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Enhancing Spin Transfer Torque in Magnetic Tunnel Junction Devices: Exploring the Influence of Capping Layer Materials and Thickness on Device Characteristics
Version 2 2023-06-01, 16:00
Version 1 2023-03-24, 16:02
preprintposted on 2023-06-01, 16:00 authored by Tahereh Sadat Parvini, Elvira Paz, Tim Böhnert, Alejandro Schulman, Luana Benetti, Felix Oberbauer, Jakob Walowski, Farshad Moradi, Ricardo Ferreira, Markus Münzenberg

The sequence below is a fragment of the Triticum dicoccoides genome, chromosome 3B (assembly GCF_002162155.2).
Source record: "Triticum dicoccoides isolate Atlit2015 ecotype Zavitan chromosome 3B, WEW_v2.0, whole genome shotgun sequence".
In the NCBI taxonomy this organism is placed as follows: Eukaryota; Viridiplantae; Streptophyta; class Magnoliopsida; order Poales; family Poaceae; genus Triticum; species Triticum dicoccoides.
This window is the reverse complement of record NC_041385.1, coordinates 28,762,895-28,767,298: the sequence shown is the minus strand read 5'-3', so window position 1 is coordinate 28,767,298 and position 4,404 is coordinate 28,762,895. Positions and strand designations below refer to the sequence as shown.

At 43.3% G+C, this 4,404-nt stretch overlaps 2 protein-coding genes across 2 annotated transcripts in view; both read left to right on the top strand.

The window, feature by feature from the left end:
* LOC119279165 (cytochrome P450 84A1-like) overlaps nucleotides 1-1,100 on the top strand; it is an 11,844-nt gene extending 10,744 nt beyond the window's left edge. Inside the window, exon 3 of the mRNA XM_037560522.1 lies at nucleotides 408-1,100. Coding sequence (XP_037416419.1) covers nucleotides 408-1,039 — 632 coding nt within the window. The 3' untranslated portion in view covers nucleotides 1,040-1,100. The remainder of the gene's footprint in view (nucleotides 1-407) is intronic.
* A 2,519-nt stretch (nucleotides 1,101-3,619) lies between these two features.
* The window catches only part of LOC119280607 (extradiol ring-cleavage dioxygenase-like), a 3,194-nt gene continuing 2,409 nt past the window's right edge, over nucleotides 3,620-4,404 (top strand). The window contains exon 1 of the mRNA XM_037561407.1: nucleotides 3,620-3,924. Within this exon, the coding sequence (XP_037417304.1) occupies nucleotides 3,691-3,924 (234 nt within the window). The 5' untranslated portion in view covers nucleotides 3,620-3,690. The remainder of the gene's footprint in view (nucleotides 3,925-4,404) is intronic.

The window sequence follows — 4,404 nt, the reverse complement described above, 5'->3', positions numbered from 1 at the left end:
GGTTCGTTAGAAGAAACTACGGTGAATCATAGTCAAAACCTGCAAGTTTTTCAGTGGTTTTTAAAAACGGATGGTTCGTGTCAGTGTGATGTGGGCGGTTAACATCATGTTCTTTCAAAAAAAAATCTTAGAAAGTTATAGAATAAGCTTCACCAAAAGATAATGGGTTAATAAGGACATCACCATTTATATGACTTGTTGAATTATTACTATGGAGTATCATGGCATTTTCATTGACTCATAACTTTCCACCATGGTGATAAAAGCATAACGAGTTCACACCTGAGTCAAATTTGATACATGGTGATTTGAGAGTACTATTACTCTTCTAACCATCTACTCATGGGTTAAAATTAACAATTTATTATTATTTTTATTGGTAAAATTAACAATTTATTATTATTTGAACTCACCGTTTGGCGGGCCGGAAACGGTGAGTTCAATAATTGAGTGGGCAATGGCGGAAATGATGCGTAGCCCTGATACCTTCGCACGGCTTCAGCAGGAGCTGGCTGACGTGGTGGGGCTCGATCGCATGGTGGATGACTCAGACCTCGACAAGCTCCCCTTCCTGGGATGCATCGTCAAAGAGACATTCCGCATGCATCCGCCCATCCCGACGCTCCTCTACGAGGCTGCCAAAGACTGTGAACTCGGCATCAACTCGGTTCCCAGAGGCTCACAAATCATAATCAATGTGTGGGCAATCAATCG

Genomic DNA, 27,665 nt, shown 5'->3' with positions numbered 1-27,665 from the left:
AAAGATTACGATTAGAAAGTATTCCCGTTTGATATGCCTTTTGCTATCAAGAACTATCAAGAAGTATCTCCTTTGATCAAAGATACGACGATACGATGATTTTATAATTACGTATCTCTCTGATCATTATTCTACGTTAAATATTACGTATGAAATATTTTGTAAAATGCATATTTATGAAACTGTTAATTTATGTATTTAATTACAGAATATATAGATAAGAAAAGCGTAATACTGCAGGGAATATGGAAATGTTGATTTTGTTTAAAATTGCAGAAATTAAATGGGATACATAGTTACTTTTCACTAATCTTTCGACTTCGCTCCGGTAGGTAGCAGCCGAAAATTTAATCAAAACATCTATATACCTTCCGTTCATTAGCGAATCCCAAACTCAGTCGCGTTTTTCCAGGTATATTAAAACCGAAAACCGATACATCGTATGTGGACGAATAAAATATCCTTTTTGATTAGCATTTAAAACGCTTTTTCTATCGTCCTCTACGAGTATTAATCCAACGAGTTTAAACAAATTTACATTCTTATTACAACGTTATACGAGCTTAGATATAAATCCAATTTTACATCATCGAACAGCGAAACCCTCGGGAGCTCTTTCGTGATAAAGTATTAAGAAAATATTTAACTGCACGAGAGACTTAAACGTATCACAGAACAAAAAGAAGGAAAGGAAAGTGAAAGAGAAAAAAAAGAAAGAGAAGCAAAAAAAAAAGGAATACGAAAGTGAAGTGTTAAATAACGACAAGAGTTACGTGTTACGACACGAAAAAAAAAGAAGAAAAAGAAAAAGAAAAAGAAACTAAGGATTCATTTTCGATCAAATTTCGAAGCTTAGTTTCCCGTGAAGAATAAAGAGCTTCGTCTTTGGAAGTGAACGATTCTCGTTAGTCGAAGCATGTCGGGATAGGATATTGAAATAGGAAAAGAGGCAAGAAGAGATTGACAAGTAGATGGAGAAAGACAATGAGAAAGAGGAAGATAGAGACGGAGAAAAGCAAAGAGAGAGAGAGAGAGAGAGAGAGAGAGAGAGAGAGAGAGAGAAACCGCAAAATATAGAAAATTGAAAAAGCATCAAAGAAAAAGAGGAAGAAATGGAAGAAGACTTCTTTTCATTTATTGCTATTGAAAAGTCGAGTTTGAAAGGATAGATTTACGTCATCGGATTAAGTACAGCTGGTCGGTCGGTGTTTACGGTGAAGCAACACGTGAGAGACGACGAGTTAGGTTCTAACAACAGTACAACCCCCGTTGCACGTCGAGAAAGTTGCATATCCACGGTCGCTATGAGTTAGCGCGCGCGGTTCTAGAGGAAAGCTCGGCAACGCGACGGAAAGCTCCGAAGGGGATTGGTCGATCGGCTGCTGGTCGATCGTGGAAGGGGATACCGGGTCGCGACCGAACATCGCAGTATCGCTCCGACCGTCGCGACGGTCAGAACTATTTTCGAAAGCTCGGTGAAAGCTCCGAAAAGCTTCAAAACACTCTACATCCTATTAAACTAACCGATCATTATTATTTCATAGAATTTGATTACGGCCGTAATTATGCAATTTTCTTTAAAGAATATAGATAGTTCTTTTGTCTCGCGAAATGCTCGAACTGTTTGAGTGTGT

We have developed and optimized two categories of spin transfer torque magnetic tunnel junctions (STT-MTJs) that exhibit a high tunnel magnetoresistance (TMR) ratio, low critical current, high outputpower in the micro watt range, and auto-oscillation behavior. These characteristics demonstrate the potential of STT-MTJs for low-power, high-speed, and reliable spintronic applications, including magnetic memory, logic, and signal processing. The only distinguishing factor between the two categories, denoted as A-MTJs and B-MTJs, is the composition of their free layers, 2 CoFeB/0.21 Ta/6 CoFeSiB for A-MTJs and 2 CoFeB/0.21 Ta/7 NiFe for B-MTJs. Our study reveals that B-MTJs exhibit lower critical currents for auto-oscillation than A-MTJs. We found that both stacks have comparable saturation magnetization and anisotropy field, suggesting that the difference in auto-oscillation behavior is due to the higher damping of A-MTJs compared to B-MTJs. To verify this hypothesis, we employed the all-optical time-resolved magneto-optical Kerr effect (TRMOKE) technique, which confirmed that STT-MTJs with lower damping exhibited auto-oscillation at lower critical current values. Additionally, our study aimed to optimize the STT-MTJ performance by investigating the impact of the capping layer on the device's response to electronic and optical stimuli.